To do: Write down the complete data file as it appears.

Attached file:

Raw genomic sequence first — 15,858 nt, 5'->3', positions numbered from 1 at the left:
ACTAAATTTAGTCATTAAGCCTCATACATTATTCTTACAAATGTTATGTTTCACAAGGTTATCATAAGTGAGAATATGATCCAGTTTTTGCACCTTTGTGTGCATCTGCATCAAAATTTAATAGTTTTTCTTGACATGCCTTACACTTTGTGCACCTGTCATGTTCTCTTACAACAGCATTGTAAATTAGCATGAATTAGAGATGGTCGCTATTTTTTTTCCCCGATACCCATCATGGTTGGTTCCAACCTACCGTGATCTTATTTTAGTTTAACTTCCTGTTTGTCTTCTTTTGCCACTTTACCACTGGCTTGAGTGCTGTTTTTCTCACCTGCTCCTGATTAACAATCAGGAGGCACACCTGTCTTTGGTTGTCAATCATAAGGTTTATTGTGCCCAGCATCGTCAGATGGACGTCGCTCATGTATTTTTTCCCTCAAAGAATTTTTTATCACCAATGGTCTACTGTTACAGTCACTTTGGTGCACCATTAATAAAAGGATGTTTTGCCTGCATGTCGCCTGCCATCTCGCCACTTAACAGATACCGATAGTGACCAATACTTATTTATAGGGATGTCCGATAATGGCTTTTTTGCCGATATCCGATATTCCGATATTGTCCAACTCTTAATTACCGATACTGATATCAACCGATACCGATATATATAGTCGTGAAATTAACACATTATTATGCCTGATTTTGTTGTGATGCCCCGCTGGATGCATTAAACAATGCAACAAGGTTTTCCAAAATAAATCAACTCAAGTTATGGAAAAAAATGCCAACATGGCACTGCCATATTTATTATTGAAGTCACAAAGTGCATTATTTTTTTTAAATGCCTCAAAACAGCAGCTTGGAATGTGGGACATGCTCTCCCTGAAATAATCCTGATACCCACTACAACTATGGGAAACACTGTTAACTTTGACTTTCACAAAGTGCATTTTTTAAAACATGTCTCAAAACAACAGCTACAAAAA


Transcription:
Raw genomic sequence first — 15,858 nt, 5'->3', positions numbered from 1 at the left:
ACTAAATTTAGTCATTAAGCCTCATACATTATTCTTACAAATGTTATGTTTCACAAGGTTATCATAAGTGAGAATATGATCCAGTTTTTGCACCTTTGTGTGCATCTGCATCAAAATTTAATAGTTTTTCTTGACATGCCTTACACTTTGTGCACCTGTCATGTTCTCTTACAACAGCATTGTAAATTAGCATGAATTAGAGATGGTCGCTATTTTTTTTCCCCGATACCCATCATGGTTGGTTCCAACCTACCGTGATCTTATTTTAGTTTAACTTCCTGTTTGTCTTCTTTTGCCACTTTACCACTGGCTTGAGTGCTGTTTTTCTCACCTGCTCCTGATTAACAATCAGGAGGCACACCTGTCTTTGGTTGTCAATCATAAGGTTTATTGTGCCCAGCATCGTCAGATGGACGTCGCTCATGTATTTTTTCCCTCAAAGAATTTTTTATCACCAATGGTCTACTGTTACAGTCACTTTGGTGCACCATTAATAAAAGGATGTTTTGCCTGCATGTCGCCTGCCATCTCGCCACTTAACAGATACCGATAGTGACCAATACTTATTTATAGGGATGTCCGATAATGGCTTTTTTGCCGATATCCGATATTCCGATATTGTCCAACTCTTAATTACCGATACTGATATCAACCGATACCGATATATATAGTCGTGAAATTAACACATTATTATGCCTGATTTTGTTGTGATGCCCCGCTGGATGCATTAAACAATGCAACAAGGTTTTCCAAAATAAATCAACTCAAGTTATGGAAAAAAATGCCAACATGGCACTGCCATATTTATTATTGAAGTCACAAAGTGCATTATTTTTTTTAAATGCCTCAAAACAGCAGCTTGGAATGTGGGACATGCTCTCCCTGAAATAATCCTGATACCCACTACAACTATGGGAAACACTGTTAACTTTGACTTTCACAAAGTGCATTTTTTAAAACATGTCTCAAAACAACAGCTACAAAAA